I should have been keeping vigil
but slept while tumor entwined artery
and vein, nourished while it devoured
her blood its blood,
thriving in the exchange.
Failure feeds obsession,
taken root in me this woman
not yet forty, a trellis of ribs counting
on false hope. I remember
her with hair flowing curly brunette.
Guilt rewinds and replays,
replays then rewinds, cannot be unplugged.
Missteps miscues rehashed retraced
scrubbed rescrubbed there are stains
on my white coat.
As a physician I have the privilege of listening to stories of emotional and physical suffering which allow me to enter my patients’ worlds and give voice to their struggles in the form of poetry. Poetry also allows us to confront our own limitations as physicians by acknowledging the impact that our errors and failures may have on our patients as well as our own psyche.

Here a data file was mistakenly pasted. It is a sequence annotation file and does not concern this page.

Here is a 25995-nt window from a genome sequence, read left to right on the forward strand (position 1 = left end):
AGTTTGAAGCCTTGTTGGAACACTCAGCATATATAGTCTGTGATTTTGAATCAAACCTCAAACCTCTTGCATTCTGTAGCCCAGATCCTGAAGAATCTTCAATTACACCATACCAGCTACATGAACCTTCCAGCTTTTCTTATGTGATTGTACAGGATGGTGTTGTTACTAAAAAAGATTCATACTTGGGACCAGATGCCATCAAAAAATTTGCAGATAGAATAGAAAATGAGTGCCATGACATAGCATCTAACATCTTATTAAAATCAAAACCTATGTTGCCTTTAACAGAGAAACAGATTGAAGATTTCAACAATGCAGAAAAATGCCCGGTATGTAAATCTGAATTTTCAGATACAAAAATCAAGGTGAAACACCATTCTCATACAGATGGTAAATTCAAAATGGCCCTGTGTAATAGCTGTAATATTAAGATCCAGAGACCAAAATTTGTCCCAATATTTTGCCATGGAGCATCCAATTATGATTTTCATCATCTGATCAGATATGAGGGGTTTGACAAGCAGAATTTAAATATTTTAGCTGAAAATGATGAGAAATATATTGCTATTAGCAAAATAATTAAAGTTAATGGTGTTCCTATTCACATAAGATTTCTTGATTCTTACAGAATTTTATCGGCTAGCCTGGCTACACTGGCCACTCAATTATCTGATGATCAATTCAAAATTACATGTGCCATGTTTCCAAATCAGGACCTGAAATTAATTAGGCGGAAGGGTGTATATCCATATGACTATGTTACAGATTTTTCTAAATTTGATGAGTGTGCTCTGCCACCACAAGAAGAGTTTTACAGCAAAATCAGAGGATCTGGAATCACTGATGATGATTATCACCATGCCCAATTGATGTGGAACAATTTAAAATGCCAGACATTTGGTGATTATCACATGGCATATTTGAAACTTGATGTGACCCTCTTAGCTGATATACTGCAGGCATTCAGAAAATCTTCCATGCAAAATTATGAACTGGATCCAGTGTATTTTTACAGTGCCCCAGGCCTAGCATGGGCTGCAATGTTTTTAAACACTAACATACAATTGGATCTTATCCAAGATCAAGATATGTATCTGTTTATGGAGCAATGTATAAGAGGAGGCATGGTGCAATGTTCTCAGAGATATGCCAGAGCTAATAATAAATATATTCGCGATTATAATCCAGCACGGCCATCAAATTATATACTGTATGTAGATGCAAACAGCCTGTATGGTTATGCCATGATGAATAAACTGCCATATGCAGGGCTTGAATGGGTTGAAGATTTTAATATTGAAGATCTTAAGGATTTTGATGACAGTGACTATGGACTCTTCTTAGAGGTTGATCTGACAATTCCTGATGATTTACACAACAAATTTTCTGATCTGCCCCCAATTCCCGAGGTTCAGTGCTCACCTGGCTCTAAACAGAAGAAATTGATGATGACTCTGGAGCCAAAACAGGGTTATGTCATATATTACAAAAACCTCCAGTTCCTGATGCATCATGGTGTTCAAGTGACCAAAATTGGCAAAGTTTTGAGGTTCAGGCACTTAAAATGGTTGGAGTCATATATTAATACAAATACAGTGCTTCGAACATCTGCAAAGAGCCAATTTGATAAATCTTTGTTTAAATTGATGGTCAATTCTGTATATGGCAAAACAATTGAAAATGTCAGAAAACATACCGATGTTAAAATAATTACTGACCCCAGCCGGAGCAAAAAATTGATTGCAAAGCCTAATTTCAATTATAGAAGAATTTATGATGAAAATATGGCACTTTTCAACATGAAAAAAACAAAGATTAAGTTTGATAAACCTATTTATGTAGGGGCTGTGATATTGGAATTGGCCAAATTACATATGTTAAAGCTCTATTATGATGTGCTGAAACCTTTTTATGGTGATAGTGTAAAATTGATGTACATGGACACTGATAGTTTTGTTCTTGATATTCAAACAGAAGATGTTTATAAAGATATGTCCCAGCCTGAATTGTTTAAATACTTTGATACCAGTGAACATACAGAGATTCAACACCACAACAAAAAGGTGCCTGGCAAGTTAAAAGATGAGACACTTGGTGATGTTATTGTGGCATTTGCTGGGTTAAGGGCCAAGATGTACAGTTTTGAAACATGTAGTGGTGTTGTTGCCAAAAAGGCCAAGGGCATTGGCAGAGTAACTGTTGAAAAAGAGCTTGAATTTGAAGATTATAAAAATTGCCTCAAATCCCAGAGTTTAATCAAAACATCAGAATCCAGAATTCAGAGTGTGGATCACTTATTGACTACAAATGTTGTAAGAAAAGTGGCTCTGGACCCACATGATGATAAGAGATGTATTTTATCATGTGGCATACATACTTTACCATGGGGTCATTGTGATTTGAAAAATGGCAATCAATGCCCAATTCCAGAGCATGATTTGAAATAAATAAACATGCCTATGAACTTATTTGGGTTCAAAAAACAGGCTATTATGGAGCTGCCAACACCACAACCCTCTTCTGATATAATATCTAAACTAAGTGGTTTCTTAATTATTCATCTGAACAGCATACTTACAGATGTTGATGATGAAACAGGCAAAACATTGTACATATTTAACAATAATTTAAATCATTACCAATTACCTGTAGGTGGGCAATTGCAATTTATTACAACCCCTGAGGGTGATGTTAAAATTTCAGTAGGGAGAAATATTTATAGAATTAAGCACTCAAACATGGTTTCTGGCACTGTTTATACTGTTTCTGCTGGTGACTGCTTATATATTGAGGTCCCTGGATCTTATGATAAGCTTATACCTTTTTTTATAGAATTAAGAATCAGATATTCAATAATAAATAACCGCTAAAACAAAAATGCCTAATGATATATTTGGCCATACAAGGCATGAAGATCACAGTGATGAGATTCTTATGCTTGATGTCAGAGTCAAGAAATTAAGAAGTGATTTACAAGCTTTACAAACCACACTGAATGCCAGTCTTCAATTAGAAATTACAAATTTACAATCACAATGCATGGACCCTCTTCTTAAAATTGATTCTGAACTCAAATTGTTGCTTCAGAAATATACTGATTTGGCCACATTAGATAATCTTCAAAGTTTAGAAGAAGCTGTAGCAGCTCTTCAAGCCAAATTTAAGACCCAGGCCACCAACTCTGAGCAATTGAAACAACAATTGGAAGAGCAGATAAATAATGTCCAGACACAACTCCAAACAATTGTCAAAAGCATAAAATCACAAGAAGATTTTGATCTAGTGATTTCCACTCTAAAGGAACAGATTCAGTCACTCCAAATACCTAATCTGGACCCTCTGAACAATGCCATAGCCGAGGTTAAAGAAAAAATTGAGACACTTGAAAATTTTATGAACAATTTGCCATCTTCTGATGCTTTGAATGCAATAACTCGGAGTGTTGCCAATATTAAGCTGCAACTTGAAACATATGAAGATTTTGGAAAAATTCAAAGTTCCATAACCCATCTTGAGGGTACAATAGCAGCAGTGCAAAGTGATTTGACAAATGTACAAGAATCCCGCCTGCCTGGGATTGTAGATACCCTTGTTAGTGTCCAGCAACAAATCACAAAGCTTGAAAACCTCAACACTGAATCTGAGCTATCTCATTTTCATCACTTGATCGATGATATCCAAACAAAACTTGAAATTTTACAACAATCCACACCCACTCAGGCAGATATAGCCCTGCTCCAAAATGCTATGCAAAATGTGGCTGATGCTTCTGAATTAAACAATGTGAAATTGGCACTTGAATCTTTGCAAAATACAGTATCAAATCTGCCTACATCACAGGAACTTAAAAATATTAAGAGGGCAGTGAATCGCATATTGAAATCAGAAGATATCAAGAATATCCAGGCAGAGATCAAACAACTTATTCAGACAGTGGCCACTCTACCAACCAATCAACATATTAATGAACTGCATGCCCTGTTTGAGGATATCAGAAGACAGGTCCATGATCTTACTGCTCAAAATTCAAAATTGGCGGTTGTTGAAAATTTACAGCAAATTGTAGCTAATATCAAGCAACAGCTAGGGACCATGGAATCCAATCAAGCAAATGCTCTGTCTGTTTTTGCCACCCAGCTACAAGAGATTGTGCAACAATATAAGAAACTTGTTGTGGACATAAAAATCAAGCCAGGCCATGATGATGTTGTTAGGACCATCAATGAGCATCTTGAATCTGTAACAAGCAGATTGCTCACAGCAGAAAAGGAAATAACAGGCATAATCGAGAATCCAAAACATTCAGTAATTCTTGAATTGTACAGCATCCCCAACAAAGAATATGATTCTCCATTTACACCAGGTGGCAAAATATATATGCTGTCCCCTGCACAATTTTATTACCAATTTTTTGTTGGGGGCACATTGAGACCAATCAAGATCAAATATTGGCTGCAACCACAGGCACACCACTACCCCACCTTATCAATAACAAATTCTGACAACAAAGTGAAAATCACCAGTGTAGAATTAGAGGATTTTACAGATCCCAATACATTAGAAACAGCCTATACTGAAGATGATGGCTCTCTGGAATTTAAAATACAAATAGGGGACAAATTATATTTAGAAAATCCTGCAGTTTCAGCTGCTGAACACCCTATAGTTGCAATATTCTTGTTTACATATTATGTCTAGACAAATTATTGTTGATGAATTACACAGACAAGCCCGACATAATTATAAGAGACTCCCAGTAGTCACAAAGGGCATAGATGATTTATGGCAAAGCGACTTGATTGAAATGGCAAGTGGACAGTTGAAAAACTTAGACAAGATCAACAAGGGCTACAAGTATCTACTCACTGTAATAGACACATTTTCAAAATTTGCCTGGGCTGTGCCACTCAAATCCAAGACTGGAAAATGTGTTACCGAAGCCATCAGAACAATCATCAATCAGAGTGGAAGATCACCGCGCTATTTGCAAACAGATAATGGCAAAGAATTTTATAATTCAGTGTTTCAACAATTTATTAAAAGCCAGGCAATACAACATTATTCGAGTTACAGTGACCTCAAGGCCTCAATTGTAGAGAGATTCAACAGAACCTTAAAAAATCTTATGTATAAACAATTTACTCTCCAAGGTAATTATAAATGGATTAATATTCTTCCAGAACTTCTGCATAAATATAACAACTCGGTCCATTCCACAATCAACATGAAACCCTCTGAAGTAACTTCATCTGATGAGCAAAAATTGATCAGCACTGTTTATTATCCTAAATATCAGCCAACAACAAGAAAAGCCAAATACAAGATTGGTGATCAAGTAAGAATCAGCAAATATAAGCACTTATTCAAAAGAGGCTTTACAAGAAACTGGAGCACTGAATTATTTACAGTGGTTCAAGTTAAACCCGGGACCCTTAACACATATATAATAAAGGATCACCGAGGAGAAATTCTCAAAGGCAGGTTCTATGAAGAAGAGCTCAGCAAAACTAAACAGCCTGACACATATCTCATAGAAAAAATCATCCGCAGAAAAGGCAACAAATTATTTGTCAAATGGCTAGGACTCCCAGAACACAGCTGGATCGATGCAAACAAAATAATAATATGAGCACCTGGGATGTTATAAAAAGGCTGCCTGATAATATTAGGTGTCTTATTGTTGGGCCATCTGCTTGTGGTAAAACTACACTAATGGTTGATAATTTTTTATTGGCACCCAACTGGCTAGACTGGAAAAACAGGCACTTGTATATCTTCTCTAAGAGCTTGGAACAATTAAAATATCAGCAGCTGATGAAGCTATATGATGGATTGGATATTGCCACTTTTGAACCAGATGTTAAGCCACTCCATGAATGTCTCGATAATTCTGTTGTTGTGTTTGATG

“Kudzu” tells the story of a young woman who developed colon cancer while under my care and how I missed the warning signs which could have led to the earlier detection of her cancer. The poem expresses the impact of watching her deteriorate physically as she suffered due to the cancer and side effects of treatment.
“Kudzu” expresses the range of emotions we feel when confronting our shortcomings as physicians: feelings of humility, guilt, sorrow, failure. And like the hearty vines that engulf the surrounding vegetation, this incident claimed two victims – my patient and myself as I grappled and struggled with the implications of my error and the indelible stain it has left on me as a physician.